The second day of the pretrial hearings for the court martial of Khalid Shaikh Mohammed, the alleged mastermind of the attacks, and four other defendants began at the military prison on Tuesday.
The other defendants are Ramzi Binalshibh, the alleged “manager of the cell” that carried out the attacks; Walid bin Attash, an alleged al-Qaeda training camp steward; and Mustafa Ahmed Hawsawi and Ammar al Baluchi, aka Ali Abdul Aziz Ali, alleged al-Qaeda financiers.
Judge James L. Pohl, an Army colonel, heard arguments while complying with the government-imposed ‘protective order’ on regulating the use and handling of ‘classified evidence’ during the proceedings.
The Chief Prosecutor in the Office of Military Commissions, Brig. Gen. Mark Martins also insisted that the restrictions imposed on defense attorneys by protective orders are essential to prevent the exposure of ‘classified secrets’ and protect national security.
Furthermore, the protective order also includes rules to partially censor or even close an entire trial session on the basis of safeguarding US national security secrets, which seems to violate constitutional protections for the right to open court trials, according to a report by The Associated Press, quoting a lawyer for a coalition of media organizations, David Schulz.
“The public right has a constitutional right to know what is being done in its name in this tribunal,” Schulz said.
All five defendants have described the military tribunal as unjust and illegitimate.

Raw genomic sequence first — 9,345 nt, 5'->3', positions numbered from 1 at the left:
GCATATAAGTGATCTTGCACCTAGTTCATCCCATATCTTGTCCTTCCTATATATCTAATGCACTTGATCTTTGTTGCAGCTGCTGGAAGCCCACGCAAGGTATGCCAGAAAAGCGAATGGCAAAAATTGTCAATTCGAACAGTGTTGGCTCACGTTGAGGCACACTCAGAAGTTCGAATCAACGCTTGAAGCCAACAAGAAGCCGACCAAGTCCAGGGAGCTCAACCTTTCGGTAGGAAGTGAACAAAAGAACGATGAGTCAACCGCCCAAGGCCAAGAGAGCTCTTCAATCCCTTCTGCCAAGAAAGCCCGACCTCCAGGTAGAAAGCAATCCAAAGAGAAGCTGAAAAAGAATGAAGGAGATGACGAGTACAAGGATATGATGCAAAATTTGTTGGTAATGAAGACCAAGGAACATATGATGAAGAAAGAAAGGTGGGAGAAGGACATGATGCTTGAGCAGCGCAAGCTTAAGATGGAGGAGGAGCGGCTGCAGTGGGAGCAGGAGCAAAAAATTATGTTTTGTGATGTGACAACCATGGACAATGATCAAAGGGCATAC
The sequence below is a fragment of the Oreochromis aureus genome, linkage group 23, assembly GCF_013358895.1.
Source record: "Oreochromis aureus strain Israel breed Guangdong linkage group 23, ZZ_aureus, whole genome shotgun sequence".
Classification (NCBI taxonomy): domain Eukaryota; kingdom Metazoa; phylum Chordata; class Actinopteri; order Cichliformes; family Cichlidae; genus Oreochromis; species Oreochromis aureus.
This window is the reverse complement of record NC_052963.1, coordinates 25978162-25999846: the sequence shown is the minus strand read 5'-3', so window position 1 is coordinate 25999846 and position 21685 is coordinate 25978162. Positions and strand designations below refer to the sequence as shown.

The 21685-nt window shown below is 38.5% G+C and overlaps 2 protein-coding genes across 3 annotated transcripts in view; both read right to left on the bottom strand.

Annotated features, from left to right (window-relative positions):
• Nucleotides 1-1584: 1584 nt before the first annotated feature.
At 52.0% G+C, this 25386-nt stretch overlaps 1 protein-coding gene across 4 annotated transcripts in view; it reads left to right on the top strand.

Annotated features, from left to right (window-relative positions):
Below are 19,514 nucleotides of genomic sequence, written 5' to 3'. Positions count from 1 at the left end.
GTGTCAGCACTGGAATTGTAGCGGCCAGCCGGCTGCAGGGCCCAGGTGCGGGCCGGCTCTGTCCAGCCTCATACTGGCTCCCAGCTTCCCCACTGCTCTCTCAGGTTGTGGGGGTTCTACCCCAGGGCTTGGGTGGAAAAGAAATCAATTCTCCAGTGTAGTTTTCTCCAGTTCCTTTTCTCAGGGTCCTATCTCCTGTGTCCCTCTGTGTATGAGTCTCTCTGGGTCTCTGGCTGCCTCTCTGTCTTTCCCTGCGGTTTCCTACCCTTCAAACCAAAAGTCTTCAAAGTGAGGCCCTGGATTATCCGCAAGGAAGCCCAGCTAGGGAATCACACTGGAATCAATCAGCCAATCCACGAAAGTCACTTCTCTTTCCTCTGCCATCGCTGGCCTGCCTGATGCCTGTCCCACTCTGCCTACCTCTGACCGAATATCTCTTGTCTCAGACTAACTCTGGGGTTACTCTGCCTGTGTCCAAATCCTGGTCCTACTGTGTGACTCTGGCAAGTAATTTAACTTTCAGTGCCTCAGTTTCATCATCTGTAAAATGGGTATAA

The government-appointed defense lawyers for the accused, also established military officers, complained that the rule would make it difficult for them to present defense evidence, including the inmates’ description of the conditions under which they were held captive for years in the CIA-run prison where they were subjected to, what the US government describes as, “enhanced interrogation techniques,” which include forced nudity, sleep deprivation, simulated drowning, better known as water boarding, and being tied up in “stress positions.”
Only two of the defendants attended the Tuesday pretrial hearing while the other three, including Mohammed, boycotted the session after the judge ruled on Monday that they were free not to attend the pretrial sessions.
This is while the military prosecutors had argued earlier that the rules for the special wartime tribunals, known as military commissions, would oblige defendants to participate in all court sessions, insisting that their presence would “ensure the proceedings are legitimate.”
The weeklong pretrial hearings reportedly serve as the only presumed legal trial emerging from the highly-controversial 9/11 terrorist attacks with mounting, unanswered questions about the role of US government elements in the attacks. The defendants are named in 87 charges that include conspiracy, murder, aircraft hijacking, and terrorism. A trial has been tentatively scheduled for May 2013.